vape

Ann Dzwonchyk, Evangelical Community Hospital educator, displayed tobacco products, including some designed to appeal to children, as well as ‘e-cigs’ and related items.

LEWISBURG — Educators and public policy experts were schooled in vaping Wednesday night.

A gathering, organized by the Greater Susquehanna United Way, opened with a video produced to inform young people of the dangers of what were generally called “e-cigs.” Ann Dzwonchyk, Evangelical Community Hospital educator, noted that the Human Relations Media video was released less than six months ago and that many area students have seen it.

The video explained that the devices use electric current to vaporize liquid nicotine and were introduced about 10 years ago. They were seen as an aid for adults who wanted to quit smoking.

Many users believe vaping is a safe alternative to conventional tobacco, but research shows it contains more than a dozen known carcinogens. It added that vaporized nicotine affects the same neuroreceptors as opioids with similar withdrawal. Flavored product, which can include tobacco’s active ingredient, often comes in varieties critics say are attractive to children.

More recent versions included the Juul, a device which looks like a computer thumb drive. It emits fewer visible vapors and has proven to be popular among underage users.

Dangers outlined included addiction, substances gathering in the lungs, dental damage and conventional tobacco use when electric products were not available.

Dzwonchyk was joined on stage by Leo Sokolski, Bloomsburg University police, Dr. Perry Meadows, director of medical and government programs for Geisinger Health Plan, Kerry Davis, Northumberland County Drug and Alcohol specialist, Jennifer Campbell, a registered dental hygienist and Paula Reber, Lewisburg Area High School principal.

Reber praised the video as something secondary school students could relate to. She said the increasing use of the new products was noticeable.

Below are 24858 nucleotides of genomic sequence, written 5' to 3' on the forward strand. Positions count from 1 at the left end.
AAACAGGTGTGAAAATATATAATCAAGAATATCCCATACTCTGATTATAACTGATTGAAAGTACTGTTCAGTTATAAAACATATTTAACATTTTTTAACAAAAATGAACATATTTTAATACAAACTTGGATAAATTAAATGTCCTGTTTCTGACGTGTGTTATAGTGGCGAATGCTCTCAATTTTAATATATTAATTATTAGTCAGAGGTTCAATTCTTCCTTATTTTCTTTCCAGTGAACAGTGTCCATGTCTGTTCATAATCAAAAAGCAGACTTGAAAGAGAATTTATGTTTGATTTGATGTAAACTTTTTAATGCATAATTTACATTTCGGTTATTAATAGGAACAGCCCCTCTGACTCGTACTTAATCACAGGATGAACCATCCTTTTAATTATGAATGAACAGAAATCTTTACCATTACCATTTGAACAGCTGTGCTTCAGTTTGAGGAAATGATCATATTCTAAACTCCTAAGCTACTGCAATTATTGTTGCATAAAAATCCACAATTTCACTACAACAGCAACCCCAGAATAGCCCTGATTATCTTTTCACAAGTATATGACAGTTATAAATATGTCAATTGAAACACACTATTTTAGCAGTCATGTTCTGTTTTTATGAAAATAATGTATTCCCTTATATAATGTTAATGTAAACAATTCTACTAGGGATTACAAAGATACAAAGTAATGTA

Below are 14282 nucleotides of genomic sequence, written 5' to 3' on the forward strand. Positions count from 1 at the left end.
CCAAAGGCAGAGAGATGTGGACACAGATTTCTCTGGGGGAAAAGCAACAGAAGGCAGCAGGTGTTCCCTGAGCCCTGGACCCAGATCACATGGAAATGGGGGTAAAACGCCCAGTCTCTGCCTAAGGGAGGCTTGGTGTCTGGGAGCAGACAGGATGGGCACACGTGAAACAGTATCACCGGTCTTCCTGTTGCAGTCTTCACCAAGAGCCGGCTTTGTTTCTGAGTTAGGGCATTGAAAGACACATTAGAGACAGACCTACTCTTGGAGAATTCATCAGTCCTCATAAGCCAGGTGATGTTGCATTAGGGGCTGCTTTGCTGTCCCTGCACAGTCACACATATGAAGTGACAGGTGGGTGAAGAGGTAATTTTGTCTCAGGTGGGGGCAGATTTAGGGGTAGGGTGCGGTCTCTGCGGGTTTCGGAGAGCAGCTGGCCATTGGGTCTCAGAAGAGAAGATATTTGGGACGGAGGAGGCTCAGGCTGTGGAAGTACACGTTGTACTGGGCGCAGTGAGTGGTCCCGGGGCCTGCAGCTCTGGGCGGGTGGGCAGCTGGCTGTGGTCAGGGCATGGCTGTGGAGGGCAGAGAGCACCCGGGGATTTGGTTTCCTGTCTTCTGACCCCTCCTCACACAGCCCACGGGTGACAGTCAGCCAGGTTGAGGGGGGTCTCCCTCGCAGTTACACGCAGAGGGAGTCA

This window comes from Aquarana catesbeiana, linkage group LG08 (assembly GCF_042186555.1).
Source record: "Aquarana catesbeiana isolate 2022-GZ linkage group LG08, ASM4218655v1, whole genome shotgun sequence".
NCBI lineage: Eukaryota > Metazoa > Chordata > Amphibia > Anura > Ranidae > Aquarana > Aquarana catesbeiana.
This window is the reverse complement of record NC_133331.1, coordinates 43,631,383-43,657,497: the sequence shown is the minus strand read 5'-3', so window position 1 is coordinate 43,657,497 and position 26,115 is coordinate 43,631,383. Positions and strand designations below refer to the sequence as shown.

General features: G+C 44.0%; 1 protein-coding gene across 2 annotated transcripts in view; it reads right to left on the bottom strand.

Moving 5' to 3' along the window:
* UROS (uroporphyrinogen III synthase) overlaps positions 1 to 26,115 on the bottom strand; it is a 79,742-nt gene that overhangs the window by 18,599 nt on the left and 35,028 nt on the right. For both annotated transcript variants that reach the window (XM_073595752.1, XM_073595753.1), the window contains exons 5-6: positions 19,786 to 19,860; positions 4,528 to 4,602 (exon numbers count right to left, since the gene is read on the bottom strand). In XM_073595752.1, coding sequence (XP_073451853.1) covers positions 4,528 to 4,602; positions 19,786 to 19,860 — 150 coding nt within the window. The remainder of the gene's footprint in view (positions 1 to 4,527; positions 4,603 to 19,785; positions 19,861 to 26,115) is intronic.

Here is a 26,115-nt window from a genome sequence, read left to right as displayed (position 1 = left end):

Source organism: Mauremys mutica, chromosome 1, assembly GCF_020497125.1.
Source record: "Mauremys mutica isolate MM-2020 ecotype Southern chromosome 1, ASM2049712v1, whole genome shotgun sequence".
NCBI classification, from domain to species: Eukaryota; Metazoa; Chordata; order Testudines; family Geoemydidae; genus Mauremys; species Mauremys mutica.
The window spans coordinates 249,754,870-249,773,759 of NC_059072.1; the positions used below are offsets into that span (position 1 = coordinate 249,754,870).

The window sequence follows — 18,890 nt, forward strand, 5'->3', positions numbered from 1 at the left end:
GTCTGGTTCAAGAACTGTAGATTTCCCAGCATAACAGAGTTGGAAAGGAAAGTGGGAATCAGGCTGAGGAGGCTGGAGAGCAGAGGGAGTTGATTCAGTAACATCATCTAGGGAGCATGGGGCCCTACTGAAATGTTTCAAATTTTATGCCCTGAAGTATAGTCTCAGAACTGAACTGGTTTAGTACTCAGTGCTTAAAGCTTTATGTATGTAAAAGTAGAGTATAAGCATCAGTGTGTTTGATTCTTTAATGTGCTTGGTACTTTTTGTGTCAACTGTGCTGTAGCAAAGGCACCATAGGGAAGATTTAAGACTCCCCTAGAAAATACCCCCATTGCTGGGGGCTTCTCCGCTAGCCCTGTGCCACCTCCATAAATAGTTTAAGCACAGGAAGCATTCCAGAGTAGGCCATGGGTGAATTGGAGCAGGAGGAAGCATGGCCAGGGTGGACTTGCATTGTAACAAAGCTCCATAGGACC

“High school kids often don’t think of the long term,” Reber added. “I certainly didn’t. A 16 or 17 year old has a sense of immortality.”

Sokolski noticed that vaping is legal for persons over age 18, but has seen vape use on the rise as a consult for his local intermediate unit. He said it was a problem for the schools, but similar to combating other substances, was a chess game of a kind.

Meadows said the chemicals inhaled in vaping include arsenic and lead. It can affect the lungs negatively in eight weeks after use starts.

Davis said he works with student assistance programs in Northumberland County.

“Many of our schools are not well- informed about vaping and Juuling,” he said. “I’ve seen tapes in schools from their surveillance cameras in the cafeteria where kids were openly vaping and Juuling and nobody has a clue.”

Davis said some staff members mistook Juuls for computer thumb drives. Staff members have also wondered why rest rooms have the aroma of cotton candy or fruit punch, not realizing it was flavored vape product.

Online purchases of Juul cartridges, shipped illegally by unscrupulous dealers from states where recreational pot is legal, may be tampered with and filled with the active ingredient of marijuana. Davis said other water soluble substances, such as heroin or cocaine, may also be vaporized via the Juul system.

Campbell observed how the dental damage can rot teeth and gums while young people are still using orthodontics. She also noted her own son has been a frequent user.

Reber added that penalties for vape possession on campus were the same as for other prohibited substances.

The presentation at Lewisburg Area High School was sponsored by Snyder Union County Opioid Coalition in partner ship with United Recovery, a partnership of five United Way chapters.

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